His satisfaction is evident. “That song is quite interesting because it’s got four different sections, but for some reason it works – and you’ve got that carnival-party bit at the end, which we really wanted to get through. We were enjoying clubbing at the time, and hopefully that came through the music. We were going to see DJs like Derrick May, we did go to a lot of parties, and at the end that song – although it twists and turns, I quite like it for that. It’s a while since I’d heard that song actually, but when we came to the Best Of, we sat down and put together what we’d done, it was good.”
The band were able to choose the order of their Best Of. “We all did really”, says Jez, “we got to the flow of the record. When you finish an album quite often you get out of the studio and just want to get away from it. I thought that it was interesting listening to this, because normally when we finish an album you wouldn’t hear it again. It was great hearing the B-sides too. We feel we’ve written some pretty strong B-sides, but you get that thing where we’re described as anthemic a lot, which is great, but I think the B-sides reveal a few other sides to us. It shows a lot more than what we’re known for.”
“We need to come back to the band with new energy” – Doves’ Jez Williams on the process leading towards a possible fifth album for the band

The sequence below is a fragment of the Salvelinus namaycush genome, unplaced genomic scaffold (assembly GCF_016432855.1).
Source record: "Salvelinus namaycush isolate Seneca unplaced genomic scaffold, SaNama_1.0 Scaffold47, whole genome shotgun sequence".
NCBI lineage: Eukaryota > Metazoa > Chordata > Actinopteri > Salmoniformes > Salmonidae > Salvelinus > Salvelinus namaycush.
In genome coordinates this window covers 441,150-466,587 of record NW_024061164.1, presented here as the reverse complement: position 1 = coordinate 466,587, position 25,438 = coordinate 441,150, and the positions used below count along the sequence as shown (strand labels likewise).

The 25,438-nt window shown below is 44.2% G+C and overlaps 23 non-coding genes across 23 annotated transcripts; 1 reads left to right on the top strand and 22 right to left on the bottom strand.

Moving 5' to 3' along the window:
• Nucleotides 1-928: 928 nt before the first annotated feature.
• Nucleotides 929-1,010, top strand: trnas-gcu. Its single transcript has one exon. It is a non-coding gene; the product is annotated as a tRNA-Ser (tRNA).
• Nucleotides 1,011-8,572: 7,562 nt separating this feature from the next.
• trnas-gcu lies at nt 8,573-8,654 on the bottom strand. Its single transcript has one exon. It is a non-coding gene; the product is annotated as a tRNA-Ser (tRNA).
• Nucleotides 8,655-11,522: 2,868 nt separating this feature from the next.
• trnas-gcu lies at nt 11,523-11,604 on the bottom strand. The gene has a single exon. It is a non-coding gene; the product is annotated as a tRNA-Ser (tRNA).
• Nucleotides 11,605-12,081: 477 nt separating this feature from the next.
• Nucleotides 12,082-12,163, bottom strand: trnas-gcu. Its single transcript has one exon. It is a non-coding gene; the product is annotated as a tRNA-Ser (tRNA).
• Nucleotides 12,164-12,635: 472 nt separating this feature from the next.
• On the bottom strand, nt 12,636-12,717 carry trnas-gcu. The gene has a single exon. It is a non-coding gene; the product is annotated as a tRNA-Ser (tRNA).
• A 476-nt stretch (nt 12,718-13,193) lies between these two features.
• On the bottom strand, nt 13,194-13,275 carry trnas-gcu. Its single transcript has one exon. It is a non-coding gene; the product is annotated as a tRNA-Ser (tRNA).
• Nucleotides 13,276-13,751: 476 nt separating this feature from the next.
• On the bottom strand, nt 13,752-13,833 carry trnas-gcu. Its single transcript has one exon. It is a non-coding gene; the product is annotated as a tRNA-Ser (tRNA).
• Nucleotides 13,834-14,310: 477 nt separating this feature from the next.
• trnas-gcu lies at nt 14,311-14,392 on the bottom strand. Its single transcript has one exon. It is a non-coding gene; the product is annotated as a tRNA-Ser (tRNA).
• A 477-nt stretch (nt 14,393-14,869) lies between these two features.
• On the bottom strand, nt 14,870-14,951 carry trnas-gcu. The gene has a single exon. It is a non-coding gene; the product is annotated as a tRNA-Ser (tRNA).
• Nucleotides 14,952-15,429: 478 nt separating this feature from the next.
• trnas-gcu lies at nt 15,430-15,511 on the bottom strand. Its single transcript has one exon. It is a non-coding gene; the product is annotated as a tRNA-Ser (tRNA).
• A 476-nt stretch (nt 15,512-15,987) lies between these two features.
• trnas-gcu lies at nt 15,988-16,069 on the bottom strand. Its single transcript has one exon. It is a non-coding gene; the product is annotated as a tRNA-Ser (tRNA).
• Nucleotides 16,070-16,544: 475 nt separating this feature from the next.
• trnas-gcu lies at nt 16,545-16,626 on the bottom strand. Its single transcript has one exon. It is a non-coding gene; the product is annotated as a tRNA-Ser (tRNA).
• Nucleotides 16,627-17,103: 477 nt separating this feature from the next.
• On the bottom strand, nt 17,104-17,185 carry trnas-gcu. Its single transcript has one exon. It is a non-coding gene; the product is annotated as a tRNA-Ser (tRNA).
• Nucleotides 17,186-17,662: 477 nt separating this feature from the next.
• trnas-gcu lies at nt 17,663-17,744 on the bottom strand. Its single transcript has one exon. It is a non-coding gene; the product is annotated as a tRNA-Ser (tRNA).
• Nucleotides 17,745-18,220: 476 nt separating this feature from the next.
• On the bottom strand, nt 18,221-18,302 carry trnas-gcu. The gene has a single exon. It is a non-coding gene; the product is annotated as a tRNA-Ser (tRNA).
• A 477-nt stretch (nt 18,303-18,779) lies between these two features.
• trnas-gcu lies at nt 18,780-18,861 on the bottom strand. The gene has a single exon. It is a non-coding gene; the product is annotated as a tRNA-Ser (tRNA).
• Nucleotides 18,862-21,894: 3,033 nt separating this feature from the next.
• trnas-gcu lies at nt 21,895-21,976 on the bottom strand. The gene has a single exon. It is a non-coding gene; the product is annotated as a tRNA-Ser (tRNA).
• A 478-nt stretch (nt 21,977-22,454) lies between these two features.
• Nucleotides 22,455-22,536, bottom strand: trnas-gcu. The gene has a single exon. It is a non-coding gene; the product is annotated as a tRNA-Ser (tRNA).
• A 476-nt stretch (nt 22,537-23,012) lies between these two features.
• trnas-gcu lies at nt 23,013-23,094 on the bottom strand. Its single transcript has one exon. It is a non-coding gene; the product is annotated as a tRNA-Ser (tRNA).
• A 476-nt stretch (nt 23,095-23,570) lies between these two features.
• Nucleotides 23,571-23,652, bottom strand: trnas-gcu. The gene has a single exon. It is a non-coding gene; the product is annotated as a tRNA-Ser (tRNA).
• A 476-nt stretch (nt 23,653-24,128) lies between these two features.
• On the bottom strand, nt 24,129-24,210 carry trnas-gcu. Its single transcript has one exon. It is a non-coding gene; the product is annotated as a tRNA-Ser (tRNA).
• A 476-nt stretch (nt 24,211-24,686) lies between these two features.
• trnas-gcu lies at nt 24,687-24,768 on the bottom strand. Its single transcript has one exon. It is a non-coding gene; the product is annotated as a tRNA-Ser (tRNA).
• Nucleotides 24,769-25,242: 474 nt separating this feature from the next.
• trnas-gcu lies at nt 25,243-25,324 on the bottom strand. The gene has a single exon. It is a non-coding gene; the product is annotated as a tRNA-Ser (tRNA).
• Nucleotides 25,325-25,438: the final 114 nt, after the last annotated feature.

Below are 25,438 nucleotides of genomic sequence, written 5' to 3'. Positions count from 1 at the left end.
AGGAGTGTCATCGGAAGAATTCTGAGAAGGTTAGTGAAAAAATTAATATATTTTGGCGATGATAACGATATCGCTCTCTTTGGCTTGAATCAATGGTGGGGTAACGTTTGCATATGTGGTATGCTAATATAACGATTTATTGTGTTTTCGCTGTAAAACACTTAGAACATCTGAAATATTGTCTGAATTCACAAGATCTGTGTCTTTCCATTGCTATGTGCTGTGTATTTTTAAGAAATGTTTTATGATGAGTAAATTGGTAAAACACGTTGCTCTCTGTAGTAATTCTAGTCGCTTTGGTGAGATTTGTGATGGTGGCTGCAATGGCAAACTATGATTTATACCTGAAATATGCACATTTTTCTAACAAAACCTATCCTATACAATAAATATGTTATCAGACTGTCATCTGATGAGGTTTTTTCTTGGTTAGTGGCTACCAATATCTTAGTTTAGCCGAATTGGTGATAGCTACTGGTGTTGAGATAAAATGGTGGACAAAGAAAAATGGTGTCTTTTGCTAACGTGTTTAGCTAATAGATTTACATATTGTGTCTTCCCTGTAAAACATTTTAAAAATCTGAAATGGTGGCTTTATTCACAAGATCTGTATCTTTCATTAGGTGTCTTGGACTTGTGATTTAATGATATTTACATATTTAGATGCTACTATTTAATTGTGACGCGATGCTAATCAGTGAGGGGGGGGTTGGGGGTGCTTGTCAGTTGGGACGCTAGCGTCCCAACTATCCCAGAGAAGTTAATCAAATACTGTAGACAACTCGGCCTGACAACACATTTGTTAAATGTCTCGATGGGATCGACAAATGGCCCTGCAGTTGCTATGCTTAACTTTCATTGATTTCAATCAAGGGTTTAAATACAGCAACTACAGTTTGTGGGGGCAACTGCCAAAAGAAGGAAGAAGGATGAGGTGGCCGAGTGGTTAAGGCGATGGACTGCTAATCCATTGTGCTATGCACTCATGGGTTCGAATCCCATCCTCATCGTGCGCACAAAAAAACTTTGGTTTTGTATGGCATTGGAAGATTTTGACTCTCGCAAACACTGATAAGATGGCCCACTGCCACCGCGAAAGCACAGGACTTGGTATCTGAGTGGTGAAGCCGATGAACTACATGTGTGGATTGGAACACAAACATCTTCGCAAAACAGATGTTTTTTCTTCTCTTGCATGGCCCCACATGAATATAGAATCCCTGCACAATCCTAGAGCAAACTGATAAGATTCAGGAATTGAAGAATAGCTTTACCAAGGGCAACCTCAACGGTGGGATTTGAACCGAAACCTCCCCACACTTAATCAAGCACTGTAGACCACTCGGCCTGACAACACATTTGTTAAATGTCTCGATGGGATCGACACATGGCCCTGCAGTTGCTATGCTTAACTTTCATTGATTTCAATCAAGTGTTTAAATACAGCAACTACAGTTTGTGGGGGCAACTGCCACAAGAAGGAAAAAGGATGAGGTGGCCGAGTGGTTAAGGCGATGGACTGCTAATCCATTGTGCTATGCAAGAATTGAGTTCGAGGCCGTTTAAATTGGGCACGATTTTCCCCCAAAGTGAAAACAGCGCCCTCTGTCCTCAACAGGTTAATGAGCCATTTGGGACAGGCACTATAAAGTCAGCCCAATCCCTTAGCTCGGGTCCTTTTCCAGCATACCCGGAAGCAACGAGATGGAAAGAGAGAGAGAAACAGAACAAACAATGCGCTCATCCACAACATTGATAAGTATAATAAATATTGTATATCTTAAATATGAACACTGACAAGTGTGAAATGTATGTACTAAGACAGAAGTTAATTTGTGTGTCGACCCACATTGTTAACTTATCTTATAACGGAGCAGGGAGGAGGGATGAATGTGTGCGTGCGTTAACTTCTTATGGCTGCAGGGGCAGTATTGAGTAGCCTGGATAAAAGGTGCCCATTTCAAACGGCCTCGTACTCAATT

So how do the band approach their songwriting? “There’s no set formula really,” Jez explains. “Jimi and I will come in with ideas maybe, or Andy, and we’ll sit together in a room. We’re quite versatile in that way, we can chop and change, so there’s less pressure. One of us might bring in a demo, which we might stay faithful to – Black & White Town was like that, that was its strength. There’s no set formula really, with the lyrics as well.”
However the likelihood of new songs, for now, is slim. “We’re not writing at the moment,” says Jez, the more extrovert of the two today. “We’re going to do this tour, then a few festivals, and then we’re gonna go off and do whatever we need to do, and then come back and see if we have anything to offer for a new Doves album.” Like a Winter break in football? “Yeah, but without the holiday in the Maldives – more like a break in North Wales I think! We’ll go away and then come back and try some other stuff out.”
“We need to come back to the band with new energy,” he says animatedly. “There’s no point in us just finishing touring and then going into the studio to write album number five. We need to bring that energy back for when we do a new record, you know what I mean?”
Until that break, the touring comes first, and Andy, for one, is up for it. “We’re looking forward to that, we’re going to do some songs we haven’t played for ages, and some of the B-sides, so we’ll be mixing it up a lot. We want to keep it fresh and fun.” Some festivals, too? “Yeah, we’re doing some different ones this year – V, Green Man, Rockness, Isle Of Wight”. I remind them of a time they played at a particularly euphoric T In The Park gig, in 2005. “That was mental,” remembers Jez, “everyone was drunk by 1 but we weren’t on til 6, and I just remember seeing a whole family with a Tesco’s trolley of Tennents stacked high – a father mother and two kids with this huge trolley. That’s what T does to you!”
Doves’ The Places Between: Best Of is out now through Virgin/Heavenly, featuring the single Andalucia. Following the band’s UK tour they play several summer festival dates, details of which can be found on their website.